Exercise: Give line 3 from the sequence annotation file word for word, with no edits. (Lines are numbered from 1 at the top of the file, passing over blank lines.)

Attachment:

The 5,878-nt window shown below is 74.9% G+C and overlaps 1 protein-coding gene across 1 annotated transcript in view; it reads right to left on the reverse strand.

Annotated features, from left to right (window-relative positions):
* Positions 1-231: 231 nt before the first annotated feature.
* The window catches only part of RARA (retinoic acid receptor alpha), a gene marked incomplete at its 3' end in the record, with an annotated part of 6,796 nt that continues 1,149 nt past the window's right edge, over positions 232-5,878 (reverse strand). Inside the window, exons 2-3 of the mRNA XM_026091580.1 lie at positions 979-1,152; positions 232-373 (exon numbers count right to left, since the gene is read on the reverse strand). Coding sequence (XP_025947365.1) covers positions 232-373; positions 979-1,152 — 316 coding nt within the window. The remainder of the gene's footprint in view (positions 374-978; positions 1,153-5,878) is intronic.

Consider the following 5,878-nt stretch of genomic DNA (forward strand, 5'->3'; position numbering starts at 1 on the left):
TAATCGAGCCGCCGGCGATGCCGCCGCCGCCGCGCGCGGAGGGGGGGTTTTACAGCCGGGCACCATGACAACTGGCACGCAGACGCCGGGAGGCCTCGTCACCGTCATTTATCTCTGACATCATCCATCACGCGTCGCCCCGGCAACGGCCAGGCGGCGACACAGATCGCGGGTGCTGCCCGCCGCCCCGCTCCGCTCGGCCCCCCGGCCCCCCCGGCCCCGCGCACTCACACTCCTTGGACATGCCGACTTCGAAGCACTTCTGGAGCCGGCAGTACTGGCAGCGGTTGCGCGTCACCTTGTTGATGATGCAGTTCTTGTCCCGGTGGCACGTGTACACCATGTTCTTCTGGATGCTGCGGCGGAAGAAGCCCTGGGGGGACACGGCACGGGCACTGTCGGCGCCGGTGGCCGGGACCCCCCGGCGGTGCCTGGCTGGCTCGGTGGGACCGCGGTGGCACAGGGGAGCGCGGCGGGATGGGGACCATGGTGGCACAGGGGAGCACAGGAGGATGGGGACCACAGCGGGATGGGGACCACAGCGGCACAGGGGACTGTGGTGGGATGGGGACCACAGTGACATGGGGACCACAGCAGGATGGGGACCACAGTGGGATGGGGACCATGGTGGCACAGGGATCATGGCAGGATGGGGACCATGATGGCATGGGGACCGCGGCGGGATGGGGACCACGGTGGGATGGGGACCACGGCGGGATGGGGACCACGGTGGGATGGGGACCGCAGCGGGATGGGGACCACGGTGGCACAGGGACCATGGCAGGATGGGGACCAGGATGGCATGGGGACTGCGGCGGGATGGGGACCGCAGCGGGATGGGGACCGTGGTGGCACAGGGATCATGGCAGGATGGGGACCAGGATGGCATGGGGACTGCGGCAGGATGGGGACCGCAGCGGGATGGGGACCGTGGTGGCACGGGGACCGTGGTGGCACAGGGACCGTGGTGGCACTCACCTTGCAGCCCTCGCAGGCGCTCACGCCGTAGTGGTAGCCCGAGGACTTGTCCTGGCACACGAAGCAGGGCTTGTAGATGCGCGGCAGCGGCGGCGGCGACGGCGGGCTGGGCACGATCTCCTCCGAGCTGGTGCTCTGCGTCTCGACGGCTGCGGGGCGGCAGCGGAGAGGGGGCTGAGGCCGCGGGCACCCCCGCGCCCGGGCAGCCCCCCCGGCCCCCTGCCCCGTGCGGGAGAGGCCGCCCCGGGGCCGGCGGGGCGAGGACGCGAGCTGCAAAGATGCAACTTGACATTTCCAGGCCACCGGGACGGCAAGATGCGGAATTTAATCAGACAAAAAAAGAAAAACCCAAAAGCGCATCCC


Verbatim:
* Positions 1-231: 231 nt before the first annotated feature.